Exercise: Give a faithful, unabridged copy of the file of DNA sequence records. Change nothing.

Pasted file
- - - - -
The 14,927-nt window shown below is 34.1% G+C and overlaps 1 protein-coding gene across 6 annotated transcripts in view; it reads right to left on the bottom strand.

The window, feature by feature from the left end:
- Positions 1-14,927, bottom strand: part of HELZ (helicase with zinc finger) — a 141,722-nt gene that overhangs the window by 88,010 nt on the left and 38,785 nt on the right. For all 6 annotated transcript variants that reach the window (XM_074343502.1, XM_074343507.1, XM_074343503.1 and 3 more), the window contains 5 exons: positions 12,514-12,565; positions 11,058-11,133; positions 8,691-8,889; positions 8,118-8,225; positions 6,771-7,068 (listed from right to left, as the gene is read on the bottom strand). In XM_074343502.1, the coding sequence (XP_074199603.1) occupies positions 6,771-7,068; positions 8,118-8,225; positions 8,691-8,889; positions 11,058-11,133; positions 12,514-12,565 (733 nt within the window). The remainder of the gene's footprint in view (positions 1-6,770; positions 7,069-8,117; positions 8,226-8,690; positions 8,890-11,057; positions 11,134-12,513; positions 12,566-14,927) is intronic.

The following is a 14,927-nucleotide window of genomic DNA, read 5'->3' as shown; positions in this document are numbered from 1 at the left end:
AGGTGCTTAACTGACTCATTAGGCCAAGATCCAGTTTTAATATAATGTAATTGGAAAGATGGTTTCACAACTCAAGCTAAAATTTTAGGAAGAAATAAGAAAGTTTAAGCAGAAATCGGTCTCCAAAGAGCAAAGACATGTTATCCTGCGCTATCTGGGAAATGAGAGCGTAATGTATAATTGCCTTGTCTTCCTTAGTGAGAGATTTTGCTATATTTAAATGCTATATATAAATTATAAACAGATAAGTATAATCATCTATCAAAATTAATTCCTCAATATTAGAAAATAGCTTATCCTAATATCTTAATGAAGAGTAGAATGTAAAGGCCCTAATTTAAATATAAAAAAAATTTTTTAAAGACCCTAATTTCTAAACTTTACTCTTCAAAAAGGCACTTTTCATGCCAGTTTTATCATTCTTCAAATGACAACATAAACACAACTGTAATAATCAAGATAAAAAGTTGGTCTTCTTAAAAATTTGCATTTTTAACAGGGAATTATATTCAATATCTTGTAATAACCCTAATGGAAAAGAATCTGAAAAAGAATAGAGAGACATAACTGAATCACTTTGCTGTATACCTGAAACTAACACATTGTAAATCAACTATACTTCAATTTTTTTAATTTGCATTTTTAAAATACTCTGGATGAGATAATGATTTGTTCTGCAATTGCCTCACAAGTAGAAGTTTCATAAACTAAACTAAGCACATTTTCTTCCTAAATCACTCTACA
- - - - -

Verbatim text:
The 14,927-nt window shown below is 34.1% G+C and overlaps 1 protein-coding gene across 6 annotated transcripts in view; it reads right to left on the bottom strand.

The window, feature by feature from the left end:
- Positions 1-14,927, bottom strand: part of HELZ (helicase with zinc finger) — a 141,722-nt gene that overhangs the window by 88,010 nt on the left and 38,785 nt on the right. For all 6 annotated transcript variants that reach the window (XM_074343502.1, XM_074343507.1, XM_074343503.1 and 3 more), the window contains 5 exons: positions 12,514-12,565; positions 11,058-11,133; positions 8,691-8,889; positions 8,118-8,225; positions 6,771-7,068 (listed from right to left, as the gene is read on the bottom strand). In XM_074343502.1, the coding sequence (XP_074199603.1) occupies positions 6,771-7,068; positions 8,118-8,225; positions 8,691-8,889; positions 11,058-11,133; positions 12,514-12,565 (733 nt within the window). The remainder of the gene's footprint in view (positions 1-6,770; positions 7,069-8,117; positions 8,226-8,690; positions 8,890-11,057; positions 11,134-12,513; positions 12,566-14,927) is intronic.

The following is a 14,927-nucleotide window of genomic DNA, read 5'->3' as shown; positions in this document are numbered from 1 at the left end:
AGGTGCTTAACTGACTCATTAGGCCAAGATCCAGTTTTAATATAATGTAATTGGAAAGATGGTTTCACAACTCAAGCTAAAATTTTAGGAAGAAATAAGAAAGTTTAAGCAGAAATCGGTCTCCAAAGAGCAAAGACATGTTATCCTGCGCTATCTGGGAAATGAGAGCGTAATGTATAATTGCCTTGTCTTCCTTAGTGAGAGATTTTGCTATATTTAAATGCTATATATAAATTATAAACAGATAAGTATAATCATCTATCAAAATTAATTCCTCAATATTAGAAAATAGCTTATCCTAATATCTTAATGAAGAGTAGAATGTAAAGGCCCTAATTTAAATATAAAAAAAATTTTTTAAAGACCCTAATTTCTAAACTTTACTCTTCAAAAAGGCACTTTTCATGCCAGTTTTATCATTCTTCAAATGACAACATAAACACAACTGTAATAATCAAGATAAAAAGTTGGTCTTCTTAAAAATTTGCATTTTTAACAGGGAATTATATTCAATATCTTGTAATAACCCTAATGGAAAAGAATCTGAAAAAGAATAGAGAGACATAACTGAATCACTTTGCTGTATACCTGAAACTAACACATTGTAAATCAACTATACTTCAATTTTTTTAATTTGCATTTTTAAAATACTCTGGATGAGATAATGATTTGTTCTGCAATTGCCTCACAAGTAGAAGTTTCATAAACTAAACTAAGCACATTTTCTTCCTAAATCACTCTACA